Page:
Democrats lean toward caving on "don't ask, don't tell"

The White House wants the policy repealed during a lame duck session, but John McCain and the GOP will filibuster

Published November 9, 2010 5:30PM (EST)

John McCain and Barack Obama
John McCain and Barack Obama

Back in the day (a couple of years ago), voting against the defense authorization bill was political suicide. It meant you didn't support the troops! It meant you literally wanted American soldiers to die. Anyone who opposed the defense authorization bill was basically twice as bad as Osama. Now, though, Democrats put something about gay people in it, so the Republicans will filibuster it to death.

The first instinct of your Democratic congressional leadership is to avoid accomplishing anything during the forthcoming lame duck session, so it looks increasingly like they'll remove the repeal of "don't ask, don't tell" from the bill. Democrats would really like to get the defense bill passed. And minus the gross stuff about gay people serving openly in the armed forces (which a majority of Americans are totally OK with!) the bill should pass without yet another drawn-out legislative battle. (And without an easy political "win" for Democrats, or an opportunity to paint their opponents as bigots who hate the troops.)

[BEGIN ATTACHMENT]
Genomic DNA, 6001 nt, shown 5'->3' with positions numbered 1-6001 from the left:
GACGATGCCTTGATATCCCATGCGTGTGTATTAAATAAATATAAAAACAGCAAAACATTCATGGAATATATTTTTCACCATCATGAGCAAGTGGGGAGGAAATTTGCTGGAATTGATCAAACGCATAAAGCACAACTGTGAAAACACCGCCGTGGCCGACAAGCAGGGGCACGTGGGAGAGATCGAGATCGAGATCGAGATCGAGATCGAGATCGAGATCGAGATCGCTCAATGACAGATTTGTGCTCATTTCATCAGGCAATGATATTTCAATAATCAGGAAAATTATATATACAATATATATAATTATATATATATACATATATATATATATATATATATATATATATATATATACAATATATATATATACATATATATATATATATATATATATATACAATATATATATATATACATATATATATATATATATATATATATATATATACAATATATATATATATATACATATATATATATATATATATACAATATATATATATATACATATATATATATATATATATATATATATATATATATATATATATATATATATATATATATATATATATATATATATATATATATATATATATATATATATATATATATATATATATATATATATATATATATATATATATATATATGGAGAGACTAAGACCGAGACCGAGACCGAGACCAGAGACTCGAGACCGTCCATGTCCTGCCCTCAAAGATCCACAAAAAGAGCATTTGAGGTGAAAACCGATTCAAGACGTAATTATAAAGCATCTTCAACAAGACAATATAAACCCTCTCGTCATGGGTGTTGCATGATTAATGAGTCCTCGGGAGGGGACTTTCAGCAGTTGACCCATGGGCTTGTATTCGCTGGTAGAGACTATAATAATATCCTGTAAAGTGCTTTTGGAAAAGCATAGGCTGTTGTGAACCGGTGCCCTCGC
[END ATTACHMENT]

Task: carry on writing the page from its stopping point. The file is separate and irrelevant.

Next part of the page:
The secretary of defense and the chairman of the Joint Chiefs of Staff support repealing the policy, and the military's "review" of repeal -- designed basically to provide political cover for legislators reluctant to cast a vote in favor of gay people -- reportedly finds that most troops are fine with serving with gays and lesbians. John McCain, who used to support repealing the policy, then declared that he just wanted to wait until the Pentagon review was complete, is now just fighting to keep discrimination alive in the military, because he's a bitter old crank.

The White House, to its credit, confirmed yesterday that it would really like Democrats to repeal that horrible policy before the end of the year. Should Congress fail to act, the logical next step would be an executive order ending enforcement of the policy. Whether deliberate, process-respecting Obama would dare end a discriminatory policy by fiat is an open question. But if he doesn't, the policy will just ... remain in place, as a new Congress worries about taxes and repealing Obamacare.

By Alex Pareene

Alex Pareene writes about politics for Salon and is the author of "The Rude Guide to Mitt." Email him at and follow him on Twitter @pareene

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2010 Elections Barack Obama Don't Ask Don't Tell John Mccain R-ariz. Lgbt U.s. Military U.s. Senate